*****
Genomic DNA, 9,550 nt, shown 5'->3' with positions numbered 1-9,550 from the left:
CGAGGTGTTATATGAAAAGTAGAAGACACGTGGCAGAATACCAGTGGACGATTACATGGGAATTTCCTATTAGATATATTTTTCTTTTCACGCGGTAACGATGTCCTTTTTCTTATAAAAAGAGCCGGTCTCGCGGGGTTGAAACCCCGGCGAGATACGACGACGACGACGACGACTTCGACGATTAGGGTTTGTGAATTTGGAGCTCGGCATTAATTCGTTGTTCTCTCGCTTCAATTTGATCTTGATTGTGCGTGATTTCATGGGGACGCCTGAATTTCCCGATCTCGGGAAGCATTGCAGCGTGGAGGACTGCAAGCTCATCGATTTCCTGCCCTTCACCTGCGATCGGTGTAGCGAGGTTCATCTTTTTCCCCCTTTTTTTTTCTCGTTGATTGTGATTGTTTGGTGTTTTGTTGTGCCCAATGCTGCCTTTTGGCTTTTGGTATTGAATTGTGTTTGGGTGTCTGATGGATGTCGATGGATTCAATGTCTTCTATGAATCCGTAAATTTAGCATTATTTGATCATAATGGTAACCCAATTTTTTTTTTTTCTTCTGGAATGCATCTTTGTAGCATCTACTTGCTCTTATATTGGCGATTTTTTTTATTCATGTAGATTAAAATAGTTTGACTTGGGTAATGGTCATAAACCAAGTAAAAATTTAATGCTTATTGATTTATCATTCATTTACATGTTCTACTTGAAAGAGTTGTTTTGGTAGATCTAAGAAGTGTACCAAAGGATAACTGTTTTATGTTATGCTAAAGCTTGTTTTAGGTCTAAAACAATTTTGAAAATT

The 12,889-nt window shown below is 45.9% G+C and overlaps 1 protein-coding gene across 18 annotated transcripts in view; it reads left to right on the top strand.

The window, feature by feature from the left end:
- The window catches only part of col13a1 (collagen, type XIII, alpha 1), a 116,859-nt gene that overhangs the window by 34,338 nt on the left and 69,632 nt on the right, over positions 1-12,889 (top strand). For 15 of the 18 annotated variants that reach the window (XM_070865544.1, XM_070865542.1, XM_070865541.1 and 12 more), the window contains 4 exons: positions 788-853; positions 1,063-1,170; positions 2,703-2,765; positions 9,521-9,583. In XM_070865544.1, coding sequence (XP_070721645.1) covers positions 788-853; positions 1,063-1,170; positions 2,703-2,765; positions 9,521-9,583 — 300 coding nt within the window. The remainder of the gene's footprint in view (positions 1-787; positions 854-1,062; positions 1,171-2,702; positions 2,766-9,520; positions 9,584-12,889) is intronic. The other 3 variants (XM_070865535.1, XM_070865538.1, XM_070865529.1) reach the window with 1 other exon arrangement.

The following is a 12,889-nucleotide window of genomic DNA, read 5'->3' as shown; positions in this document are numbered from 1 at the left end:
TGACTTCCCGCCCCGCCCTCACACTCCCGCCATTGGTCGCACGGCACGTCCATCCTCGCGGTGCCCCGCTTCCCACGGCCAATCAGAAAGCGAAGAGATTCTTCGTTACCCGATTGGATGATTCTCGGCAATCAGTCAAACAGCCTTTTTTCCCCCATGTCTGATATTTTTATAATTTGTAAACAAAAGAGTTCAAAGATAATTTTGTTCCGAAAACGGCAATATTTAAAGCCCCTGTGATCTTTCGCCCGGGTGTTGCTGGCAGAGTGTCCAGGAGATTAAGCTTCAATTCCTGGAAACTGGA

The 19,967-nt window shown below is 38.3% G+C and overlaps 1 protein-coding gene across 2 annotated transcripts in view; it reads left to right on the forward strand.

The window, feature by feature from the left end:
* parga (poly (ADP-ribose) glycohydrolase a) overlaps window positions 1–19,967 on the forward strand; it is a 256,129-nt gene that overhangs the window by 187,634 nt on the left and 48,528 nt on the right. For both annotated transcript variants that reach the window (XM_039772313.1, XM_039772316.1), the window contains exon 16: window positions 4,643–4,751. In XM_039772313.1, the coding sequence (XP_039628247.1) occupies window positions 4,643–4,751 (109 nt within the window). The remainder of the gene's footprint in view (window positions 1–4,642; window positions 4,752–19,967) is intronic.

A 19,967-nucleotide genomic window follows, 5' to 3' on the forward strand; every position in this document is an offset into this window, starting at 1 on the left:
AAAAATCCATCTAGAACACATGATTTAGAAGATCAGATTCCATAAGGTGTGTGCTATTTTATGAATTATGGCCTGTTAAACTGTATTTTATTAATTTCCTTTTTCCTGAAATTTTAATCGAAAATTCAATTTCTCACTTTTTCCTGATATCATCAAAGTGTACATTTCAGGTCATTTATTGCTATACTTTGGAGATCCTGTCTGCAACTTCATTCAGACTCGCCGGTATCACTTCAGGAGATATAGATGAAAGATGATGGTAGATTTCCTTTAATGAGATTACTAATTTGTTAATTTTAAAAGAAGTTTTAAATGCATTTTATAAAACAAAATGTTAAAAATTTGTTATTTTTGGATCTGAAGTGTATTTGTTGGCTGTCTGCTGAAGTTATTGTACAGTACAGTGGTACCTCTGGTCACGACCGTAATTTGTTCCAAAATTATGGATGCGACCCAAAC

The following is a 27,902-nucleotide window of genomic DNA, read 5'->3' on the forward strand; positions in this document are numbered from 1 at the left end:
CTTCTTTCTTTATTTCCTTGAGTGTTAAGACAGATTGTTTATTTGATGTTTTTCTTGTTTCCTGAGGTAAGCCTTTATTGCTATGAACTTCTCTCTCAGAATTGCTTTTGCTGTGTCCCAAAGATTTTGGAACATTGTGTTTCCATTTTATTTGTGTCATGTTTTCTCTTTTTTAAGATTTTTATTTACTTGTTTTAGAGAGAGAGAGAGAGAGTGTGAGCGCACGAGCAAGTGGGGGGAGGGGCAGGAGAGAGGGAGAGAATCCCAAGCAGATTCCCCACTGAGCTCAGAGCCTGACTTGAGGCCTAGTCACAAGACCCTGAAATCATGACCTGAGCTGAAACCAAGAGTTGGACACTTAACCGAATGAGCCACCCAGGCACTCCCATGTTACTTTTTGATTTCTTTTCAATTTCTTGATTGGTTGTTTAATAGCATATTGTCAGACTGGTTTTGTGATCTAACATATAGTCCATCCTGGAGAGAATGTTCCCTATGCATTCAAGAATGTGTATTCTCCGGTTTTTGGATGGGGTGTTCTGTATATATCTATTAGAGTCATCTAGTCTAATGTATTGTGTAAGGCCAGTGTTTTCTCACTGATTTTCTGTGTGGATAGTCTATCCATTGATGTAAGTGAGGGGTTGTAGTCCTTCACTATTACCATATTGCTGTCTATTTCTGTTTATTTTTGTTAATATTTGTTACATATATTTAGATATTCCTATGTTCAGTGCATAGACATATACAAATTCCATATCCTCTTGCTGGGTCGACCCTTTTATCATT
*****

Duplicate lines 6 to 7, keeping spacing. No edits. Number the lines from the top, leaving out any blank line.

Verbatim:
The following is a 12,889-nucleotide window of genomic DNA, read 5'->3' as shown; positions in this document are numbered from 1 at the left end:
TGACTTCCCGCCCCGCCCTCACACTCCCGCCATTGGTCGCACGGCACGTCCATCCTCGCGGTGCCCCGCTTCCCACGGCCAATCAGAAAGCGAAGAGATTCTTCGTTACCCGATTGGATGATTCTCGGCAATCAGTCAAACAGCCTTTTTTCCCCCATGTCTGATATTTTTATAATTTGTAAACAAAAGAGTTCAAAGATAATTTTGTTCCGAAAACGGCAATATTTAAAGCCCCTGTGATCTTTCGCCCGGGTGTTGCTGGCAGAGTGTCCAGGAGATTAAGCTTCAATTCCTGGAAACTGGA